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Distribution of ethnic-Albanians in the Balkans.

The Albanian diaspora encompasses Albanians outside of Albania and Kosovo. The greatest concentrations are found in Turkey, Macedonia, Montenegro, Greece and Italy. There are also smaller communities in Austria, Canada, France, Romania, Belgium, Russia, Scandinavia, Switzerland, Ukraine, UK, USA and Turkey.

The Albanian exodus due to the collapse of the communist regime in 1991 and the ensuing economic crisis has been the largest emigration movement in Europe since the population movements after World War II. Between 1989 and 2001, roughly 800,000 people have migrated out of Albania, about 440,000 of them settling in Greece, where Albanians make up 60% of immigrants.[1] 350,000 Albanians have migrated to Italy over the 1990s to 2000s.[2] The situation in Kosovo is similar. More than 600,000 Albanians have left Kosovo since the late 1980s permanently, not counting those fleeing the Kosovo War who have subsequently returned.[3] An important destination for emigrating Kosovar Albanians has been Switzerland.[4]

The preference for Italy, Greece and Western European countries during the first waves of emigration during 1991-1995 due to stricter immigration laws has given way in favour of Canada and the United States in the period after 1995. The rate of emigration has decreased during the later 2000s.

The mass emigration of the 1990s to early 2000s has resulted in massive brain drain to Albania. In the period 1990-2003, an estimated 45% of Albania's academics emigrated, as did more than 65% of the scholars who received PhDs in the West in the period 1980-1990.[5]




In 1636, the Mandritsa, a typical village in Bulgaria, was found by Eastern Orthodox Albanian dairymen who supplied the Ottoman Army. They were allowed to pick a tract of land and were freed from taxes. The bulk of the local Albanians arrived in the 18th century from around Korçë and in the 19th century from the region of Souli in Epirus. The locals preserved their Souliot national dress until the 19th century, when the fustanella was substituted by Thracian breeches. However, the female dress was preserved until the mass emigration to Greece in 1913. In the 2001 census of Bulgaria, it was estimated that 10,141 Albanians live in the country.

Republic of Macedonia

The Albanian population in the Republic of Macedonia has grown constantly since 1948. According to the official census data (held every 10 years), Albanians made up 19% of the total population in 1953. The population fell to 13% in 1961. It grew again in 1971 to 17%. They made up 19.7% in 1981 and 21% in 1991. At the last census in 2002, the Albanian population was at 25.2%. Ethnologue in 2002 estimated some 800,000 people speaking the Albanian language in Republic of Macedonia. In the decade since the Republic declared independence from Yugoslavia, some Albanians have claimed to account for 38% of the population and demanded an appropriate share of power. On the other side, Ethnic Macedonians said Albanians were barely 20%. However, the widely accepted number of Albanians in the Republic of Macedonia is according to the internationally monitored 2002 census. The census data estimated that Albanians account for about a quarter of the total population. In the 2008 Macedonian parliamentary elections, Albanian political parties received 22.61% of the total vote, receiving 29 of 120 seats.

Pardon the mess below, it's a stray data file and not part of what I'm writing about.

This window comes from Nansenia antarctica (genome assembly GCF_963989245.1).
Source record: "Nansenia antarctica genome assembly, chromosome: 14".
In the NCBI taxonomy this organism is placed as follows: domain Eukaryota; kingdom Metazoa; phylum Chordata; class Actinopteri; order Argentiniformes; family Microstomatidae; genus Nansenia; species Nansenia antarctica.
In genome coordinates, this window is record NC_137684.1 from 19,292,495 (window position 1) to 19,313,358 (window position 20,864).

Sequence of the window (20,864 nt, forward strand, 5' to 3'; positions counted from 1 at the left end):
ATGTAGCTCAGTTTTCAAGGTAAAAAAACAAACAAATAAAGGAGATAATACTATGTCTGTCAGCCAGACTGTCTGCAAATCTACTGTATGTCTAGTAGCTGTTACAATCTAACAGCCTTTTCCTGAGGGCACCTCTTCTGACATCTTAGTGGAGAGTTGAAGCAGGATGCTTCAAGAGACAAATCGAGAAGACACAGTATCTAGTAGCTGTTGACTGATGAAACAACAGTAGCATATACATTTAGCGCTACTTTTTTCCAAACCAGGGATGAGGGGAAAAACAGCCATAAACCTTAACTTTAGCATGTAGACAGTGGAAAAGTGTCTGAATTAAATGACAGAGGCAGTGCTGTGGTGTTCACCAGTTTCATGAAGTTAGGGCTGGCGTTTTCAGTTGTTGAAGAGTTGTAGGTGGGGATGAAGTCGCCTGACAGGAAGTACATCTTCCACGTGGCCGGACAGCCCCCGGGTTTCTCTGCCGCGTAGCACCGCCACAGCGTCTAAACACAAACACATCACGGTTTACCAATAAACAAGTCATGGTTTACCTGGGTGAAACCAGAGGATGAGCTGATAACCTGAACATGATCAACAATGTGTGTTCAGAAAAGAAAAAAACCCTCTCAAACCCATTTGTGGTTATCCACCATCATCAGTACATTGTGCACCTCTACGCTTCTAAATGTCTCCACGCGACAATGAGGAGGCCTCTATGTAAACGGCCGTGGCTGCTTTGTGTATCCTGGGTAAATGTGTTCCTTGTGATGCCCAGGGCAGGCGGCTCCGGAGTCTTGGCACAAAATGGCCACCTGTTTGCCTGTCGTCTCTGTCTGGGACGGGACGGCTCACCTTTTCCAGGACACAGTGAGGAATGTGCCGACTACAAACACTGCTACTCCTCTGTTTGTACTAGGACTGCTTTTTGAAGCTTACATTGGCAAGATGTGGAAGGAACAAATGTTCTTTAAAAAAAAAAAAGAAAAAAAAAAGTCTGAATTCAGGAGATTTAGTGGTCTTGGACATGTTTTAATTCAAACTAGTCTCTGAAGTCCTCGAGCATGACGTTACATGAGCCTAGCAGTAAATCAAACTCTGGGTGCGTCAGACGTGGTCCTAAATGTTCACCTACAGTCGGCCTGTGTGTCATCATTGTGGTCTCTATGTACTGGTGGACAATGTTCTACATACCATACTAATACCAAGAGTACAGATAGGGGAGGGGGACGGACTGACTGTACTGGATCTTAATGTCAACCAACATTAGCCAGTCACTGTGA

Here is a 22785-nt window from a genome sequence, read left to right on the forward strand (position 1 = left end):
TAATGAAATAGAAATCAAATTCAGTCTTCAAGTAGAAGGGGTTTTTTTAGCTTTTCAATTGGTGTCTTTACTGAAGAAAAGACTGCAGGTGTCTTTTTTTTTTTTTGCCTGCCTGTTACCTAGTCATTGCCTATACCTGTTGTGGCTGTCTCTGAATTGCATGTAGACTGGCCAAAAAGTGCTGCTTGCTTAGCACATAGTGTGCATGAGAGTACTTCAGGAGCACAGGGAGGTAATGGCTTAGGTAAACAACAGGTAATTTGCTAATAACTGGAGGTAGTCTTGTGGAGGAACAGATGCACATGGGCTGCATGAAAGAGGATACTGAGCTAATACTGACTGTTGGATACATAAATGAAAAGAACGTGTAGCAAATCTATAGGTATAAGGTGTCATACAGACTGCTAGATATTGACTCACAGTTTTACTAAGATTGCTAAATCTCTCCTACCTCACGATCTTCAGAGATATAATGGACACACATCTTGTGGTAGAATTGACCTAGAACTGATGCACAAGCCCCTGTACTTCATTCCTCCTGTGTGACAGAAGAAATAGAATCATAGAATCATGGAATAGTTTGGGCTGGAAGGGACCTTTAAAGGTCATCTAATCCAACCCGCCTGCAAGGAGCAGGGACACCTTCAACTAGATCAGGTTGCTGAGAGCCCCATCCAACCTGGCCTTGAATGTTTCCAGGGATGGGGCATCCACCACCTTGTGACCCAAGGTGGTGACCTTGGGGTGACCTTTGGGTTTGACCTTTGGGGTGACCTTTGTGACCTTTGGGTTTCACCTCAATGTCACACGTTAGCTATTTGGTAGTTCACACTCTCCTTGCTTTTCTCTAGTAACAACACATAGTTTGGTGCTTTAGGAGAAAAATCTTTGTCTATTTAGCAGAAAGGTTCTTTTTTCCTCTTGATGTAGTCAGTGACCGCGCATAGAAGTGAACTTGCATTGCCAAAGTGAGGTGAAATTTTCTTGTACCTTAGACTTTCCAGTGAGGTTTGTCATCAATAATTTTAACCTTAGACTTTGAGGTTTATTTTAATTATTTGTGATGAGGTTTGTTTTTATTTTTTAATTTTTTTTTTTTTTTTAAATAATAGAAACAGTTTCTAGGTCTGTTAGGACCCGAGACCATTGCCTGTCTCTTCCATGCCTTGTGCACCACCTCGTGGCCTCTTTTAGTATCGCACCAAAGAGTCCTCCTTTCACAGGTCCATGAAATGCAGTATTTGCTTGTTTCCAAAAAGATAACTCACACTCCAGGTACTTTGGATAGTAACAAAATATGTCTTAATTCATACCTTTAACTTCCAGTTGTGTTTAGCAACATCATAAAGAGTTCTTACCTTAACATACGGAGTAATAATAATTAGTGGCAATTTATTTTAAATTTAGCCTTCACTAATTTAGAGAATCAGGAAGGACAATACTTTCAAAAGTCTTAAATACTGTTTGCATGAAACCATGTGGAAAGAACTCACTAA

Albanians in Greece form the country's largest population group after the ethnic Greek majority. Due to different waves of migration, they are divided into distinct groups. The Cham Albanians identify with the modern Albanian nation, but were mostly expelled from the region of Epirus during World War II due to their collaboration with the Axis activities. Albanian immigrants, who have entered Greece in large numbers since the fall of the Socialist People's Republic of Albania, form the largest single expatriate group in the country today. After the fall of communism throughout Eastern Europe in the late 1980s and early 1990s, a large number of economic refugees and immigrants from Greece's neighboring countries, Albania, Bulgaria, the Republic of Macedonia, Romania, as well as from more distant countries such as Russia, Ukraine, Armenia and Georgia, arrived in Greece, mostly as illegal immigrants, to seek employment. The vast majority of the Albanians in Greece is estimated to be between 65-70% of the total number of immigrants in the country. According to the 2001 census, there are 443,550 holders of Albanian citizenship in Greece. There are also 100,000 cham albanians and 150,000 arvanite albanians. There are also thousands of albanian illegal immigrants in Greece. It is claimed that albanians make up 10% of the whole Greece population. It means there are more than a million albanians in Greece.


There is an Albanian community in southern Italy, known as Arbëreshë, who had settled in the country in the 15th and the 16th century, displaced by the changes brought about by the expansion of the Ottoman Empire. Some managed to escape and were offered refuge from the repression by the Kingdom of Naples and Kingdom of Sicily (both under Aragonese rule), where the Arbëreshë were given their own villages and protected. The Arbëreshë were estimated as numbering at a quarter million in the 1970s. Now it is estimated that there are 350,000 people of arbëreshë descent.